Background and purpose: We determined the relationship between apolipoprotein (Apo)E, MRI, and low cognitive scores.
Methods: The relationship between age, education, ApoE genotype, MRI examination of the brain, subclinical and clinical cardiovascular disease, and low (<80) score on the Modified Mini-Mental State Examination (3MSE, as modified by Teng and Chui) was evaluated for 3469 black and white participants in the Cardiovascular Health Study (CHS) in years 5 and 6 of the study. The participants were followed for up to 3 years.
Results: The prevalence of scores <80 in years 5 and 6 of the CHS was 8.2% for participants without and 20.4% for those with prior history of stroke. Age, race, and education were important determinants of low 3MSE scores. The prevalence of ApoE-4 (odds ratio [OR], 1.6 [1.1 to 2.1]) was directly related to scores <80, as was high ventricular volume (OR, 1.6 [1.2 to 2.3]), high white matter grade (OR, 1.4 [1.1 to 1.9]), and infarctlike lesions (OR, 1.6 [1.2 to 2.1]) on the MRI in the multivariate analysis. A five-point or greater decline in scores over up to 3 years was more often observed for participants with low 3MSE scores at year 5, at older ages, with lower education, and experiencing incident stroke (OR, 3.6 [1.2 to 10.6]), ApoE-4 genotype (OR, 1.8 [1.4 to 2.3]), and with MRI findings of high ventricular volume (OR, 2.0 [1.5 to 2.7]), and infarctlike lesions (OR, 1.2 [0.9 to 1.5]).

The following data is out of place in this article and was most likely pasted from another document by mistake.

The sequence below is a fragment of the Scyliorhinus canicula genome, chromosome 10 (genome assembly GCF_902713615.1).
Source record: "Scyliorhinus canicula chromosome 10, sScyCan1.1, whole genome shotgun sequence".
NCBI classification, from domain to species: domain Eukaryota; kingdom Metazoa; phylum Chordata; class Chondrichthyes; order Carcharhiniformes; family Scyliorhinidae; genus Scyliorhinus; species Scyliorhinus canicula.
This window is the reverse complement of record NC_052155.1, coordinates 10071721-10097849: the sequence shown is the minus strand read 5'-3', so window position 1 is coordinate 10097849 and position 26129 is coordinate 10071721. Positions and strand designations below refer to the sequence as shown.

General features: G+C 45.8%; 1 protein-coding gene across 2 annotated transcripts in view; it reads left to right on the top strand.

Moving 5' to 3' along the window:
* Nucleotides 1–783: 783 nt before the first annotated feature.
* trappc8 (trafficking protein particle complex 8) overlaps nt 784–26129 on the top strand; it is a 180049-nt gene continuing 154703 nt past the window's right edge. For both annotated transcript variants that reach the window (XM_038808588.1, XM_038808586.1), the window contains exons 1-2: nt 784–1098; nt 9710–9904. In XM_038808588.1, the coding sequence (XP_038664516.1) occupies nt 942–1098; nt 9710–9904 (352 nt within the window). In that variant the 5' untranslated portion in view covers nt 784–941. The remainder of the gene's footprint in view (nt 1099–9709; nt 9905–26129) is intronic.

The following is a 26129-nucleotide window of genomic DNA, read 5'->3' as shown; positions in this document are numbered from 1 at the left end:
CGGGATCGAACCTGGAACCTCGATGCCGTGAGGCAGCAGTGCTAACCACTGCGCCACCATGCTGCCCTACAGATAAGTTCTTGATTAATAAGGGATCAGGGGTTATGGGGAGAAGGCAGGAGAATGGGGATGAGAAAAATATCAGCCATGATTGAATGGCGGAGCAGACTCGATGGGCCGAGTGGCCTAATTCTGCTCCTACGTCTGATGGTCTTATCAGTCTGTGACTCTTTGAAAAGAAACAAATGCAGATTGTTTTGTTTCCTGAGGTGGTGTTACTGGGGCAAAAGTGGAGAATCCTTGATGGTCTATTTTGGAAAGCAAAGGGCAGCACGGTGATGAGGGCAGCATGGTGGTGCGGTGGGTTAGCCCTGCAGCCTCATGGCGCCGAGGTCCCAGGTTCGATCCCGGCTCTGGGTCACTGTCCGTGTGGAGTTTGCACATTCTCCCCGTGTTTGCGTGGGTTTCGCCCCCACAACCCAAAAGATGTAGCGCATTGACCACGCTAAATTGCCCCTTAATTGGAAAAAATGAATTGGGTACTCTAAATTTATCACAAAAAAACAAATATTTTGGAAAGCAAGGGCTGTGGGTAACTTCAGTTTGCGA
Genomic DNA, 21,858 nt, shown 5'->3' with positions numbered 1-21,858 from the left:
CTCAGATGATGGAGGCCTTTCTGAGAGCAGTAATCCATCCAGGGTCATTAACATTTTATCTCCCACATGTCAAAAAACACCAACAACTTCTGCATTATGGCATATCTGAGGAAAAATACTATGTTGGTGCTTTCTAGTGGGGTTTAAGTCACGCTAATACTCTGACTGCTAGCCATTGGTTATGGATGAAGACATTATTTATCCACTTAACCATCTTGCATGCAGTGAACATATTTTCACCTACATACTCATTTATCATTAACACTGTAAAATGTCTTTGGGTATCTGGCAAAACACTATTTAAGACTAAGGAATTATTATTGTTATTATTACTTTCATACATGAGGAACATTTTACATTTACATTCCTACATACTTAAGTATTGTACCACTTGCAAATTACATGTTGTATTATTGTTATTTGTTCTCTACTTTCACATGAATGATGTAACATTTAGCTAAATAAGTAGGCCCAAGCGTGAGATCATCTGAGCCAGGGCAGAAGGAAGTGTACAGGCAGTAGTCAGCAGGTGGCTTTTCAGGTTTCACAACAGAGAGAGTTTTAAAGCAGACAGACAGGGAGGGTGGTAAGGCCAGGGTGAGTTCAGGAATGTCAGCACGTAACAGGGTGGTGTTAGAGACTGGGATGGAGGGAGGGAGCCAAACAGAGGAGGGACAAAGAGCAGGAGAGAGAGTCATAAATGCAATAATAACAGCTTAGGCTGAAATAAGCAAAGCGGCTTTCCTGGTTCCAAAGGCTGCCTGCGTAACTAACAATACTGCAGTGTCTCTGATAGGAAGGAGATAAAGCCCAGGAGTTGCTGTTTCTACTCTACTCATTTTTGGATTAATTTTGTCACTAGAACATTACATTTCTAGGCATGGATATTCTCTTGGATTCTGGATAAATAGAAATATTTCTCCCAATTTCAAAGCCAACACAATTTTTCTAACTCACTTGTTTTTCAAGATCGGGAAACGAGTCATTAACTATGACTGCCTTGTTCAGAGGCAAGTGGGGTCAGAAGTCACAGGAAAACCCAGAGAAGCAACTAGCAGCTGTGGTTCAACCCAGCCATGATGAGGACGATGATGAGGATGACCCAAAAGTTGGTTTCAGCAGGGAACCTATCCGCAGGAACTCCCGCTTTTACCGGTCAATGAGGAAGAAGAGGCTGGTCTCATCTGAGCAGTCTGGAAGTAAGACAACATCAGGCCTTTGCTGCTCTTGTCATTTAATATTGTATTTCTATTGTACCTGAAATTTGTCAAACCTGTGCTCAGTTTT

Conclusions: These results demonstrate that vascular changes on MRI, measures of brain atrophy, ApoE-4, and age, education, and race are associated with low cognitive scores among older individuals. The MRI of the brain provides valuable information related to cognitive tests and decline over time. The potential exists for using MRI measurements to identify high-risk individuals for dementia and to test potential interventions to reduce the risk of dementia.